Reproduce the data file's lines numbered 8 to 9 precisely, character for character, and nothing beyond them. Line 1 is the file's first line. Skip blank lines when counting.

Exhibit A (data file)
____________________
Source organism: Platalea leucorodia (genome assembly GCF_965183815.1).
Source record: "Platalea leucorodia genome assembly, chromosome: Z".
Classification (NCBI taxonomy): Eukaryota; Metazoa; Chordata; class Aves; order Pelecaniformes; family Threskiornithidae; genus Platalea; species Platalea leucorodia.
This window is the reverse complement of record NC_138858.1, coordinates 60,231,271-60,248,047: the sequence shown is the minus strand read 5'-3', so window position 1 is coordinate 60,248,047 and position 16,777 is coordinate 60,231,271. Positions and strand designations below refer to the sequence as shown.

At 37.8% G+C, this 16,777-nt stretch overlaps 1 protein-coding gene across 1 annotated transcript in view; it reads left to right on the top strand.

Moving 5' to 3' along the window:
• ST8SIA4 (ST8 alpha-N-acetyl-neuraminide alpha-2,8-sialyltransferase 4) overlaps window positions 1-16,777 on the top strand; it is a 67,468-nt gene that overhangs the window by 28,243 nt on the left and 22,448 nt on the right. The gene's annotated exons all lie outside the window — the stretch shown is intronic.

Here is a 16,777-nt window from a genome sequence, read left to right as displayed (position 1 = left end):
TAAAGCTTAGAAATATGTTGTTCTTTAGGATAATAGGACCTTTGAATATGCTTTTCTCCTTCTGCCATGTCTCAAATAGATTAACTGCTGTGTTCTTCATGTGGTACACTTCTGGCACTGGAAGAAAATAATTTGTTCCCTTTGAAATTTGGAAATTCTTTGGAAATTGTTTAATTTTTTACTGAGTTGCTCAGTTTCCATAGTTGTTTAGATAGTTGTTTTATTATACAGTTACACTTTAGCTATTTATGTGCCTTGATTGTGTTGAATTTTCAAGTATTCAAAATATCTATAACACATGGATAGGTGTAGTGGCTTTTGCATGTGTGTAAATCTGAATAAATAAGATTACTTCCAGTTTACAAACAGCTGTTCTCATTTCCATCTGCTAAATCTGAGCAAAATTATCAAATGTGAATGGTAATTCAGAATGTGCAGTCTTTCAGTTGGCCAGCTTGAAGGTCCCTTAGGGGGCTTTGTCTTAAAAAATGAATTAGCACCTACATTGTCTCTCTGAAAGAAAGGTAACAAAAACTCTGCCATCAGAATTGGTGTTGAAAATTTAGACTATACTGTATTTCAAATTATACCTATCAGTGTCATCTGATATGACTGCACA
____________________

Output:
Here is a 16,777-nt window from a genome sequence, read left to right as displayed (position 1 = left end):
TAAAGCTTAGAAATATGTTGTTCTTTAGGATAATAGGACCTTTGAATATGCTTTTCTCCTTCTGCCATGTCTCAAATAGATTAACTGCTGTGTTCTTCATGTGGTACACTTCTGGCACTGGAAGAAAATAATTTGTTCCCTTTGAAATTTGGAAATTCTTTGGAAATTGTTTAATTTTTTACTGAGTTGCTCAGTTTCCATAGTTGTTTAGATAGTTGTTTTATTATACAGTTACACTTTAGCTATTTATGTGCCTTGATTGTGTTGAATTTTCAAGTATTCAAAATATCTATAACACATGGATAGGTGTAGTGGCTTTTGCATGTGTGTAAATCTGAATAAATAAGATTACTTCCAGTTTACAAACAGCTGTTCTCATTTCCATCTGCTAAATCTGAGCAAAATTATCAAATGTGAATGGTAATTCAGAATGTGCAGTCTTTCAGTTGGCCAGCTTGAAGGTCCCTTAGGGGGCTTTGTCTTAAAAAATGAATTAGCACCTACATTGTCTCTCTGAAAGAAAGGTAACAAAAACTCTGCCATCAGAATTGGTGTTGAAAATTTAGACTATACTGTATTTCAAATTATACCTATCAGTGTCATCTGATATGACTGCACA